Stucco Homes Need Fogging, Not Painting.

Real Estate Agent with Long and Foster Re Inc RS207329

Stucco is a concern on the East Coast.  Fogging sounds as if it might be a much better alternative than painting and should be considered by those who are trying to preserve one of their most precious assets, their home.

Original content by William Johnson

One of the big mistakes homeowners make with California stucco homes where I live is to paint them. Stucco was meant to breath and painting seals the stucco surface and it can't breath so moisture can build up and create some secondary conditions, the least of which could be staining.

Stucco finished homes are very prevalent in California and many other states as well. Stucco can come in many textures and patterns from a stippled sand texture to a troweled knocked down look. And when the stucco need freshening or a new finish, the first thing a homeowner thinks of is that the house needs painting. When REALTORS® consult with homeowners to prepare the home for market this conversation needs to take place to preserve the value and integrity of the original stucco finished home. 

Fogging is a process that re-color coats the original stucco and maintains the porosity of the stucco. Fogging is a cement-based material mixed with water and is applied with a pneumatic sprayer, not unlike what you would think of as a paint sprayer. The nozzles are a bit different but otherwise looks like you are painting. You are applying a cement colored coating ( without the sand) that will adhere to the original texture and give the same or similar texture as what previously existed. 

The damage potential of painting stucco can trap moisture and actually cause the paint to discolor unevenly creating the need to repeat the process within just a few years. And that does even bring into this conversation the big "M" word. A well applied fog coat can last 3 to 4 times longer than paint and breathes just like the original stucco.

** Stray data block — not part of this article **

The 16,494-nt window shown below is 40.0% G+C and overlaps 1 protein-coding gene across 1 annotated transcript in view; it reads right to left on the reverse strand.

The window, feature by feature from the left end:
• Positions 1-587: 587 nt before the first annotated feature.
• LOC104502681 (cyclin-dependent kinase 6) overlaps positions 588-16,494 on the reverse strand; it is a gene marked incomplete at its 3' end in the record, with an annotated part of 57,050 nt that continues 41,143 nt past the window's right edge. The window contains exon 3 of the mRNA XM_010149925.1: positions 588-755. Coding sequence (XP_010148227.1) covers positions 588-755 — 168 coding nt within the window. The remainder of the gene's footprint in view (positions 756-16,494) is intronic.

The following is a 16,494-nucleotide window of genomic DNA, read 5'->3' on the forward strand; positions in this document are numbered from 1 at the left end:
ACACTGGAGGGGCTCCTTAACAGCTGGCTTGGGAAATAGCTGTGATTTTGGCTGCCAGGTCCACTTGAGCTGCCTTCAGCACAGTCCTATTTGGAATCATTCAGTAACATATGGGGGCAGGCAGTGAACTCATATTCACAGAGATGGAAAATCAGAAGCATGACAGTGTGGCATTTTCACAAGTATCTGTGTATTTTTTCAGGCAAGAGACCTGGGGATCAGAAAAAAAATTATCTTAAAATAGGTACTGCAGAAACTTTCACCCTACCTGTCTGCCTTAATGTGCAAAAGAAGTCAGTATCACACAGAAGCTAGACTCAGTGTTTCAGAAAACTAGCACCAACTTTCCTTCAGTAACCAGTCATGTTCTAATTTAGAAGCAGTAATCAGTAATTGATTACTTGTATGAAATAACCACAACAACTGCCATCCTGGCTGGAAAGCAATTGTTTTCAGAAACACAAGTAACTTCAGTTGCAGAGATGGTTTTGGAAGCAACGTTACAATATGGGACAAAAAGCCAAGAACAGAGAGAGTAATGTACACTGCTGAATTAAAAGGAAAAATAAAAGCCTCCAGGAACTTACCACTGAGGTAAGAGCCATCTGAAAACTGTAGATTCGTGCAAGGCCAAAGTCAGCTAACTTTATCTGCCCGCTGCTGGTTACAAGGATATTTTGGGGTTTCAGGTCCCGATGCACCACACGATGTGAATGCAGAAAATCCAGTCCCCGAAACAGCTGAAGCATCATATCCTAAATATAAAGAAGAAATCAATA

An excellent source for more information on Fog Coating is linked here. It is a great read and a great resource to add to your information when counseling clients when preparing their home for sale or to inform your Buyers at time of purchase. Caring properly for your most expensive asset should be in everyones interest. If you have stucco no matter where you live, check out fog coating before talking to the house painting company that will be all to happy to oblige your request for a clean fresh look on your home by painting it. 

In case your wondering, I learned this lesson first hand and thought if I shared this tip with you, you could prevent the painting error by learning how to preserve and enhance our stucco finished homes. 

If you live in areas that typically have stucco exterior finished homes or if your readers can benefit from this information about fogging vrs painting, please feel free to re-blog the post. 

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 Thank You !

William Johnson, The Vice of San Diego real Estate




Comments (5)

Mike Warren
Real Estate - Colorado Springs, CO

Good repost, Kathy. Thanks for sharing this great information.

Jun 25, 2013 06:43 PM
David Popoff
DMK Real Estate - Darien, CT
Realtor®,SRS, Green ~ Fairfield County, Ct
You learn something everyday here on AR, never knew about fogging thanks.
Jun 25, 2013 08:38 PM
Jeff Pearl
RE/MAX Distinctive / LIC in VA - Lovettsville, VA
Full Service Full Time Realtor

I would suggest agents not recommend to homeowners that they paint stucco or any type of masonry surfaces. If something looks like it needs attention, owner should consult with a professional in that field. There are many type of stucco coatings. Remember all the rotting problems we had when Dry-vit first got popular on the East coast?

Jun 25, 2013 08:57 PM
William Johnson
Retired - La Jolla, CA
Hi Kathy, Thank you for the re-blog. I am delighted that you are sharing this. The less experienced and run of the mill painters will tell you they have been painting houses for years and never heard of fogging. Sadly, it is testament to the idea that fresh paint looks so good for the short term, the homeowners have not resisted doing it. The only way to actually fix that paint job then is to sandblast it off.
Jun 26, 2013 02:40 AM
Sharon Tara
Sharon Tara Transformations - Portsmouth, NH
Retired New Hampshire Home Stager

I'm in my second stucco home (LOVE stucco) and I wasn't aware of this.  I've forwarded the info to my husband, thanks!

Jul 22, 2013 10:16 PM